Parents’ group calls for reinstatement of doctor at centre of spinal surgery controversy

OrthoKids Ireland says their children have been ‘waiting months’ for life-saving treatment due to surgeon’s absence

Parents of children with complex congenital and acquired limb deformities who require specialised surgeries have called for the “immediate reinstatement” of a consultant paediatric orthopaedic surgeon at Temple Street children’s hospital in Dublin.

OrthoKids Ireland, organised by parents of children under the care of Connor Green, said their children had been “waiting months” for life-saving treatment due to the surgeon’s absence.

Dr Green is the consultant at the centre of the spinal surgery controversy at Temple Street, run by Children’s Health Ireland (CHI). He was reported to the Irish Medical Council after CHI said it received reports raising concerns about the outcomes for patients operated on by him.

Dr Green, who ceased performing surgeries last year and has been on leave for the past five months, has so far declined offers to be interviewed or comment publicly.


A number of reviews are ongoing into the alleged use of unauthorised springs not intended for surgical use in his young patients, as well as orthopaedic surgeries and governance and oversight at Temple Street.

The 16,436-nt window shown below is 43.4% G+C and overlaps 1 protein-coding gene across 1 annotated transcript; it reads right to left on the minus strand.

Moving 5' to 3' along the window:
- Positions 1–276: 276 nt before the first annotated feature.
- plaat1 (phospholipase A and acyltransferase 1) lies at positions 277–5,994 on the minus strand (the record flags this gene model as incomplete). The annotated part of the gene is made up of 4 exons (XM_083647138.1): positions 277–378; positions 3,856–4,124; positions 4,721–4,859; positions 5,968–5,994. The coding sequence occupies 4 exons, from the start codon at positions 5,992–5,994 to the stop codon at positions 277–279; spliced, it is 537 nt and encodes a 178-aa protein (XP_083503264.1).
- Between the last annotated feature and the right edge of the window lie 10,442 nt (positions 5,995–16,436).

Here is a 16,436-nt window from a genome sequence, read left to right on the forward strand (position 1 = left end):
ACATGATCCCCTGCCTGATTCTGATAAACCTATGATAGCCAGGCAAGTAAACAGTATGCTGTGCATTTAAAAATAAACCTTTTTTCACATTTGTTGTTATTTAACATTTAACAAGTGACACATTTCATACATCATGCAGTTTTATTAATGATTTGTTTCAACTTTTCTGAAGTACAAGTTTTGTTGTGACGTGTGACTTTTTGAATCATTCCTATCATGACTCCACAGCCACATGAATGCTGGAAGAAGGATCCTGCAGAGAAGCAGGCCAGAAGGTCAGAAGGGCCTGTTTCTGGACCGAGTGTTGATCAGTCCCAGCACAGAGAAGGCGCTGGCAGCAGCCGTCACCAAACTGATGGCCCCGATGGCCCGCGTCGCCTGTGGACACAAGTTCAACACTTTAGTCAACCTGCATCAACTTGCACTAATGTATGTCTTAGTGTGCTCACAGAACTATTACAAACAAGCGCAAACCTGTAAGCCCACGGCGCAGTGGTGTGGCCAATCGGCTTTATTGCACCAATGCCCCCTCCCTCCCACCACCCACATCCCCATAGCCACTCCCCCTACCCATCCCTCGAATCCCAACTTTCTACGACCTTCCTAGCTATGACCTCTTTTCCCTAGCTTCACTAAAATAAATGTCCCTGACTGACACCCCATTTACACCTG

OrthoKids Ireland started an online petition, signed by more than 400 people within hours of going live, which calls on the council to “convene an emergency meeting” to review Dr Green’s case as he is the “only surgeon in Ireland with fellowship and training in reconstruction of limbs and bone dysplasia”.

The group claimed that, at the National Orthopaedic Hospital, Cappagh, there were “over 100 children on a waiting list for procedures that only Connor can carry out”.

It said there were “over 50 children waiting for congenital limb reconstruction, bone dysplasia reconstruction and osteogenesis imperfecta” at Temple Street and that “at least 40 new referrals a year will join this waiting list due to Connor’s absence”.

The Irish Times has put the group’s wishes to Dr Green, but he declined to comment.

Diane Hodnett, a member of the group, said her daughter Julia (7) was “spared long-term life-impacting surgery” due to a specialised surgical intervention by Dr Green on one of her child’s limbs.

“Julia has been a patient of Mr Green since she was one years old, due to having a rare medical condition that required surgery, which could not be treated successfully by anyone else in Europe, and only by a handful of doctors globally,” Ms Hodnett said.

The group said the children involved required a “multitude of procedures” and currently had three options – their case being taken over by consultant and not being treated; being treated by surgeons not trained in the skills unique to Dr Green; or going abroad for treatment.

Martin O’Regan of OrthoKids Ireland said: “The Government will say that, under the National Treatment Purchase Fund, they could put our kids on planes for treatment abroad but the fact is a lot of these kids are not able to travel.”

The group said their children were living with “uncertainty and fear that the expected [positive] life-changing trajectory our children were on [with Mr Green] is now in abeyance, with potential life-altering consequences”.